By Just Add Kids Founder, Paula Herrmann

A few months back I described my family’s addiction to the family of “i’s” (see “Me. Myself. And i” in JAK Chat). You know, it started with the iPod (mine, daughter #2), then next came the next generation iPod Touch (daughter #1), the “new” iPad (me), then finally the iPhone 4s (that would be mine, again).

With two of my kids’ birthdays in December, Christmas, and another birthday in January, I have lists up the wazoo. Read more

So here’s the deal, being the “seasoned” mom, that I am…may I offer some words of wisdom, as I probably am paving the path before you with an 18, 16, 10, and 9 year old kids.

If you buy your 8, 9, or 10 year kid a iPhone…you WILL run out of things to buy your kids by the time they are teens. I am flabbergasted that my 5th grade daughter has friends/classmates that have iPhones, and perhaps they’ve had them for a couple of years. What, I ask, are you going to get them when they are teens? I know it’s a new world. When I was 10, I was still playing with Barbies. Heck, when I was 13, I was still playing with Barbies (albeit, me and best friend Mari Beth Hintz were “closet players” in our first year of being teens, but we were still young girls).

I am not trying to be judgmental, really. But what is there after the iPhone? I would imagine there is already a computer he/she either has or is available in the household…right? I mean in this day and age, you really need it for school work. What else would there be…a gaming system, like a Wii or Playstation, yes? That was probably purchased a couple of years ago. And of course, they have their handheld device…more than likely a 3DS, because the DS wasn’t enough.

We first got our older two girls a cell phone when my oldest was 11 and #2 was 9. In the summer, they rode their bikes to grandma’s house, picked up their 12 and 9 year old cousins, rode by North Beach in Racine onto the Racine Yacht Club for sailing. I was a working mom who, despite the fact that we had our babysitter at home in charge of them and their two younger sibs, needed to keep track and in communication with them as they ventured a couple of miles and out of protective sight. That to me made sense. It was a little flip open model protected by the cutest fuzzy cow cover. The phone was never to be used to call one’s friends (that’s what the house phone was for)…it was for emergency purposes and to keep in contact with mom (or Dana our babysitter, or Grandma, or Auntie…you get it). At 13 and 15, they each got their own phones. The rule stood, house phone to talk (why rack up the minutes?)…then of course, there came the all too common now texting. I am going to tell you, at this time, finding gifts are not easy. And if I have already filled the phone (and no, I am NOT getting them an iPhone, why? One of the reasons..the $30/month data package) need, what else do they need? You know they will tell me an iPad…it may come, just not yet.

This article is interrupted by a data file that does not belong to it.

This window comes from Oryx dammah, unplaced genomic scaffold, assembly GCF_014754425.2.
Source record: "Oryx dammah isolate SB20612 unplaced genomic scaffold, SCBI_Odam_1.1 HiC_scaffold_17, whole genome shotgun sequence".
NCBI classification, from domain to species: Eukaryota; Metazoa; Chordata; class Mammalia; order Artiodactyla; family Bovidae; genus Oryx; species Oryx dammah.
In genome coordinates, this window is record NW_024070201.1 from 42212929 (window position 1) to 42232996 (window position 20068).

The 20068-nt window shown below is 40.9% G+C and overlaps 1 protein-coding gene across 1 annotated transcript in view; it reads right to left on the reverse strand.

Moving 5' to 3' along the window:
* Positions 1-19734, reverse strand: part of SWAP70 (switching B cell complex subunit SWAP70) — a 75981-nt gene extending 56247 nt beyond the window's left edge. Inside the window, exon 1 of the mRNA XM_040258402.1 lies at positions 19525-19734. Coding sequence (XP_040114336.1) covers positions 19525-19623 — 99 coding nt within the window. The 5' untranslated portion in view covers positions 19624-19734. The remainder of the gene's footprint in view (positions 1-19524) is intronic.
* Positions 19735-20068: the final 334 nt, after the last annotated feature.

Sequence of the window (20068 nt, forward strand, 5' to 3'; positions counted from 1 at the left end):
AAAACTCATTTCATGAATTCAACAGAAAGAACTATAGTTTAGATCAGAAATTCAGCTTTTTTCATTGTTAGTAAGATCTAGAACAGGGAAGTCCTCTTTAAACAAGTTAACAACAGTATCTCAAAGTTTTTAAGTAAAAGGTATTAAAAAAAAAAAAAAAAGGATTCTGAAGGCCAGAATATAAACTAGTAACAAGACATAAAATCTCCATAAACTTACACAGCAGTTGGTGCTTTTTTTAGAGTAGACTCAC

Onto daughter, #3, said 10 year old. That’s all she ever asks me for…an iPhone, an iPhone! “Mom, I want an iPhone for Christmas, puleeez?!” She is relentless.  I ask her why she thinks she needs one…well, of course, all of  her friends have one. “Mom, I am the only 5th grader that doesn’t have a phone. So and so has an iPhone….” Oh, I know, I’ve seen it.  So let’s say I get her an phone, an iPhone, for that matter (which I won’t be doing), what will I get her when she is 11? A car?

I know she’ll be heartbroken when she opens her gifts on Christmas morning. But that’s life. You don’t get, just because you want and because others have. I almost wished she wanted a Barbie. But, you know, “Barbies are for little girls, mom. I’m not a little girl anymore. I’m 10”.


2 Responses so far »

  1. 1

    Paula, great article. My daughter got her first cell phone when she was 18 — just this summer! She went through high school without one! My 15-year-old son is now getting his first phone for Christmas, and he is paying for the phone. That was the deal: you want a phone, you pay for it. I am paying for the monthly service as part of a family plan.

    Each family is different and I, too, am not judging. I’m just saying that for some families, it’s possible to go without phones. Now, I will be the first to admit that my children have used their friends’ phones to contact me and that somewhat defeats my argument. But still, my daughter didn’t text for 18 years! And she says she really didn’t care. Her mom, on the other hand, was texting daily!

  2. 2

    […] went against my own campaign of waiting till she “needed” one. I even wrote about it in “i AIN’T BUYING iT: iT’S ON THE LIST” JAK Chat blog back in December of last year.  The fact is, she didn’t need one and now […]

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